The utter exhaustion of what this abuse does to your mind and body is unbelievable, but at the same time you can’t sleep. You can’t rest. Your mind is always spinning about what you’ve done, what will happen next, how will this ever change, how to get it to stop, is this really, why is this happening – all of it. Also, because of the anxiety and the constant state of threat which you are under, your nervous system is always in a state of fight or flight. You can’t rest or sleep when this is happening to you.
You play things over and over again in your mind. Whether it be the what did I do type things or just the whole experience, it replays and replays. Things trigger you and then the spinning starts again.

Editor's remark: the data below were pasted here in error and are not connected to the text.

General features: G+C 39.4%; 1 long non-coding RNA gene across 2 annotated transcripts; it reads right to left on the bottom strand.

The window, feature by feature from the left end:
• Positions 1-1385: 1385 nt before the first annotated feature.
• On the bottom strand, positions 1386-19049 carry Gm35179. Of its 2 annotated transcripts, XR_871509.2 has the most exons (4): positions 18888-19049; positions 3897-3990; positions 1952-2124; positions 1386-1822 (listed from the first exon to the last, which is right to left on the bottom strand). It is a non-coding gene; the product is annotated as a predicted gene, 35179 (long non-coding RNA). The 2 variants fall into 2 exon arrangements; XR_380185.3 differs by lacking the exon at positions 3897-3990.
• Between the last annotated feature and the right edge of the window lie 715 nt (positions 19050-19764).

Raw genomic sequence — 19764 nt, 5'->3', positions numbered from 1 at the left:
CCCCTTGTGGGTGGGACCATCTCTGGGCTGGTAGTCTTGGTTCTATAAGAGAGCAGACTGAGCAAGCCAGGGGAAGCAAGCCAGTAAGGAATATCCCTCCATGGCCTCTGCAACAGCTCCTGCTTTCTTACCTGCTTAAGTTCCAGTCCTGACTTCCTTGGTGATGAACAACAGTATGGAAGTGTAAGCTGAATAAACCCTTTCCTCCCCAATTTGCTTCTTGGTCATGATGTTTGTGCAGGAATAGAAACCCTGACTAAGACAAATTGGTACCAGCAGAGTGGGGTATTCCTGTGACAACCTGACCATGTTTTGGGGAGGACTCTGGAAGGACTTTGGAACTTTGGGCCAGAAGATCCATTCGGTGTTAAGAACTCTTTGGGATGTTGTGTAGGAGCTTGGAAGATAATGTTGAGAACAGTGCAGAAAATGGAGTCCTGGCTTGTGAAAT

You have to stop. You have to stop questioning yourself and your actions. You have to break the memory ties and the trauma bonds to things in your world that remind you. You need to make new memories and associations and work to get back to enjoying things you once loved as you did before.
Be warned that the self-questioning spills over into other aspects and relationships in your life. I found myself questioning every interaction I had with anyone. I would constantly worry about things I did or said. I became obsessive and terrified all the time about what people thought about me. It takes time to realize that other people do not judge you and are not upset with you or bothered by the things you do or say. This type of thinking and behaviour is a trauma wound.